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Daniel J. Friedman, Edward L. Hunter, and R. Gibson Parrish

Print publication date: 2005

Print ISBN-13: 9780195149289

Published to Oxford Scholarship Online: September 2009

DOI: 10.1093/acprof:oso/9780195149289.001.0001

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Health Statistics in Historical Perspective

Health Statistics in Historical Perspective

Chapter:
(p.24) Chapter 2 Health Statistics in Historical Perspective
Source:
Health Statistics
Author(s):

John M. Eyler

Publisher:
Oxford University Press
DOI:10.1093/acprof:oso/9780195149289.003.0002

This chapter provides an overview of the history of health statistics, starting with the pioneering work of Graunt in London in the 17th century on the Bills of Mortality. It discusses the role of the census of population in various countries in the development of population-based statistics, followed by a description of early mortality statistics in the United States. It was not until the 19th century and the work of William Farr, however, that the intellectual basis of modern health statistics was laid. The chapter details Farr's contributions to the systematic collection, analysis, and interpretation of mortality and other data by the General Registrar Office in England, and his contributions to pubic health-based reforms through the application of health statistics to pressing social and health problems of his day. The chapter concludes with an account of the creation of the U.S. National Health Survey in 1956 and its influence on contemporary health statistics.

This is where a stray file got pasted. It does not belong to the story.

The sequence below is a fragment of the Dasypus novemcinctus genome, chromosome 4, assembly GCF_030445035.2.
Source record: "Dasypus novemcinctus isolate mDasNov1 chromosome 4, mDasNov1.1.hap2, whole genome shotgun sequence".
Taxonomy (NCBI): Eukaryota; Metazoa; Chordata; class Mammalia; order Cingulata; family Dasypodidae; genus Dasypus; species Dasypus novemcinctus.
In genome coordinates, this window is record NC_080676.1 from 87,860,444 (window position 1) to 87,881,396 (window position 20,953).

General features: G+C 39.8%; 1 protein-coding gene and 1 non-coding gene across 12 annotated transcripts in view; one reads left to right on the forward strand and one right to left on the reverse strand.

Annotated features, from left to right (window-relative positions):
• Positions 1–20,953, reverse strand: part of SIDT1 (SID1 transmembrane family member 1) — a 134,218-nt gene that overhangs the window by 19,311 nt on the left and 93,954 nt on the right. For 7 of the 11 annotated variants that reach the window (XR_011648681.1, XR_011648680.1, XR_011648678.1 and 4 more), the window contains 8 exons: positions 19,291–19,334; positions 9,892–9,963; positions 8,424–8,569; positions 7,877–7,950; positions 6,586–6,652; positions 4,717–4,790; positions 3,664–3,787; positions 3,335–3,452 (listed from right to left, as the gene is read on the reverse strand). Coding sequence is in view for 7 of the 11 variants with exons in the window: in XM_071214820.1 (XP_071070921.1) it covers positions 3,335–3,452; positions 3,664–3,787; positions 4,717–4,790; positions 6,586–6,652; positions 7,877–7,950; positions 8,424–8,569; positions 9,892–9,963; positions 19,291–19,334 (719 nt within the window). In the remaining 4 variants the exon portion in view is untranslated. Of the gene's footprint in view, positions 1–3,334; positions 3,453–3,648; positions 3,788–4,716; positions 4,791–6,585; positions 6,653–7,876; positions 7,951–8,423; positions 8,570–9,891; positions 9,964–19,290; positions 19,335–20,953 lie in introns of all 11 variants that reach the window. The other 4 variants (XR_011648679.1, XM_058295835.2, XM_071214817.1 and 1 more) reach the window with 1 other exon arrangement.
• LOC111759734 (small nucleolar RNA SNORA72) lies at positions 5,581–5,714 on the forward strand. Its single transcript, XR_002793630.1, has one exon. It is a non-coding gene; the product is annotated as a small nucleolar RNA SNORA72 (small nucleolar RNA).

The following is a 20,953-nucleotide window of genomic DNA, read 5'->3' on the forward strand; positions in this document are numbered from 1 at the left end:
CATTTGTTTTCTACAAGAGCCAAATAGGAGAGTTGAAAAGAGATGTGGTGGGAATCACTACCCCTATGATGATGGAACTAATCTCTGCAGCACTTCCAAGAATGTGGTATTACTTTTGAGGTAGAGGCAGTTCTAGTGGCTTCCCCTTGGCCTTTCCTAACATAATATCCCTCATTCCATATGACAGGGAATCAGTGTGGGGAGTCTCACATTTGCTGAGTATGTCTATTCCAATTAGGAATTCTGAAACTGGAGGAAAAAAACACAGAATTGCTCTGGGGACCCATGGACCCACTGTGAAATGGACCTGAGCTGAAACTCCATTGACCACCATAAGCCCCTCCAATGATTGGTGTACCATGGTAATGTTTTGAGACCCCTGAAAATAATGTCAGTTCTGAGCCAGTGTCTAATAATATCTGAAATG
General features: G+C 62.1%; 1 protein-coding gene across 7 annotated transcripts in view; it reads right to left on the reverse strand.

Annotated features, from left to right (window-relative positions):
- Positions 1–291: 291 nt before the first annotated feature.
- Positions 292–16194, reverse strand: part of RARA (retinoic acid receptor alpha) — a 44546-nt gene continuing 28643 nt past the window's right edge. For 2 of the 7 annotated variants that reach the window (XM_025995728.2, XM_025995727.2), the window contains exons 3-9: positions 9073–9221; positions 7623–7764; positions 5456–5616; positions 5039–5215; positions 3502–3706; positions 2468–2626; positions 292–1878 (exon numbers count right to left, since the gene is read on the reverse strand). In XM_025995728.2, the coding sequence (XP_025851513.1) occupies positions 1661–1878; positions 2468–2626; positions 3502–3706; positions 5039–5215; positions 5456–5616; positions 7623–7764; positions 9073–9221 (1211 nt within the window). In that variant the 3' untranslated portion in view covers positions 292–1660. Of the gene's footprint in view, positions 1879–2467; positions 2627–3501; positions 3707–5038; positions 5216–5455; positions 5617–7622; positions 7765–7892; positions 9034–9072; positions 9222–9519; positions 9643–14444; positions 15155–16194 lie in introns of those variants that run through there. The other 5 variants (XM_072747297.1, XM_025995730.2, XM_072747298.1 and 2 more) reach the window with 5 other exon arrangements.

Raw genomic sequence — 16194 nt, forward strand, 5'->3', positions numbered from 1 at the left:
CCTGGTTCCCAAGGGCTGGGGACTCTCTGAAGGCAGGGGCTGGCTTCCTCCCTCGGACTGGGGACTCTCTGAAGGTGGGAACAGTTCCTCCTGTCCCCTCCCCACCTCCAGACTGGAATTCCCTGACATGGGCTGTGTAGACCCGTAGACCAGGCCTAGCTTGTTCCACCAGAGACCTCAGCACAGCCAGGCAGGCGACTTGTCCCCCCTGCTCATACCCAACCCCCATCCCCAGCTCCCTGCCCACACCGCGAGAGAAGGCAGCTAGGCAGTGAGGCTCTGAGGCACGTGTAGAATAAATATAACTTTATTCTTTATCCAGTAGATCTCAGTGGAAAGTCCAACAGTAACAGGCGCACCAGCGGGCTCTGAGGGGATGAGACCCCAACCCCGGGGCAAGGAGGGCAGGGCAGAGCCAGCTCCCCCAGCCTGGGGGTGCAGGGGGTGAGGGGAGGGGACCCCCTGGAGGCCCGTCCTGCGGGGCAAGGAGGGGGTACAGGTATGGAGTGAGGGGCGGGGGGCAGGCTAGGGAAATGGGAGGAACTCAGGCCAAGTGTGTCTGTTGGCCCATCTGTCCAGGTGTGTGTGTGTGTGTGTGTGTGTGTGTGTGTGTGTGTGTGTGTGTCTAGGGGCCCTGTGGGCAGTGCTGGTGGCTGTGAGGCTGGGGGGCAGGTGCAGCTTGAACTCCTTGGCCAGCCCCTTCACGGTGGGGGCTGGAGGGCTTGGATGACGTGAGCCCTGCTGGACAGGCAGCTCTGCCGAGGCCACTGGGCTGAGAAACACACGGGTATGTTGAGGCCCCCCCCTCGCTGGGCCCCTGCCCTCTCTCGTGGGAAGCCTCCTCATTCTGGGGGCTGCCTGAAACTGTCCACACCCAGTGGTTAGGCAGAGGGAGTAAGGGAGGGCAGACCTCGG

Keywords:   Graunt, Bills of Mortality, morality statistics, morbidity, public health, William Farr, National Health Survey

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